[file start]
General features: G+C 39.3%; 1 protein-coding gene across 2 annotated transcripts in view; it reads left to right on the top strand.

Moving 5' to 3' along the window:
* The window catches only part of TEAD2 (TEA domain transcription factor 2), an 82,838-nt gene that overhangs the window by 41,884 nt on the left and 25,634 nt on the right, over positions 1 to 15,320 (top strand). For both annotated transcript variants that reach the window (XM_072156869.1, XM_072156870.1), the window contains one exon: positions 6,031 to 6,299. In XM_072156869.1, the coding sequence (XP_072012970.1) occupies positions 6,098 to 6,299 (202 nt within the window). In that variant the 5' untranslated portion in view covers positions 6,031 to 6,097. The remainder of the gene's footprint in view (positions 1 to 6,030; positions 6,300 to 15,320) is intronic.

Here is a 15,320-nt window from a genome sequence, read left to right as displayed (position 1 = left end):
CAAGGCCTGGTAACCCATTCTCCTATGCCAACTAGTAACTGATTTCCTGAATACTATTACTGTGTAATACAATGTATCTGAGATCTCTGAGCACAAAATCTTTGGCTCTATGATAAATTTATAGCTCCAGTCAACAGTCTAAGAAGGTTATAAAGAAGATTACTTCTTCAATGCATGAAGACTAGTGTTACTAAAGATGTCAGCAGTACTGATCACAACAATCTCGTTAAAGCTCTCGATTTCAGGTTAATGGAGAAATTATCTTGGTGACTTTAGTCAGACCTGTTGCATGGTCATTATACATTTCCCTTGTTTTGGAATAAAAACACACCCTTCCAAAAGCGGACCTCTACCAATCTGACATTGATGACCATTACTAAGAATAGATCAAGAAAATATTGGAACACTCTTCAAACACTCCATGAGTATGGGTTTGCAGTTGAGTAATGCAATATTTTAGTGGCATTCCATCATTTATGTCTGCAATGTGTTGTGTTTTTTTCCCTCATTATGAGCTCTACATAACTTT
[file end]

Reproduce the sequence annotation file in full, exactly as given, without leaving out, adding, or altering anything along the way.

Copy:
General features: G+C 39.3%; 1 protein-coding gene across 2 annotated transcripts in view; it reads left to right on the top strand.

Moving 5' to 3' along the window:
* The window catches only part of TEAD2 (TEA domain transcription factor 2), an 82,838-nt gene that overhangs the window by 41,884 nt on the left and 25,634 nt on the right, over positions 1 to 15,320 (top strand). For both annotated transcript variants that reach the window (XM_072156869.1, XM_072156870.1), the window contains one exon: positions 6,031 to 6,299. In XM_072156869.1, the coding sequence (XP_072012970.1) occupies positions 6,098 to 6,299 (202 nt within the window). In that variant the 5' untranslated portion in view covers positions 6,031 to 6,097. The remainder of the gene's footprint in view (positions 1 to 6,030; positions 6,300 to 15,320) is intronic.

Here is a 15,320-nt window from a genome sequence, read left to right as displayed (position 1 = left end):
CAAGGCCTGGTAACCCATTCTCCTATGCCAACTAGTAACTGATTTCCTGAATACTATTACTGTGTAATACAATGTATCTGAGATCTCTGAGCACAAAATCTTTGGCTCTATGATAAATTTATAGCTCCAGTCAACAGTCTAAGAAGGTTATAAAGAAGATTACTTCTTCAATGCATGAAGACTAGTGTTACTAAAGATGTCAGCAGTACTGATCACAACAATCTCGTTAAAGCTCTCGATTTCAGGTTAATGGAGAAATTATCTTGGTGACTTTAGTCAGACCTGTTGCATGGTCATTATACATTTCCCTTGTTTTGGAATAAAAACACACCCTTCCAAAAGCGGACCTCTACCAATCTGACATTGATGACCATTACTAAGAATAGATCAAGAAAATATTGGAACACTCTTCAAACACTCCATGAGTATGGGTTTGCAGTTGAGTAATGCAATATTTTAGTGGCATTCCATCATTTATGTCTGCAATGTGTTGTGTTTTTTTCCCTCATTATGAGCTCTACATAACTTT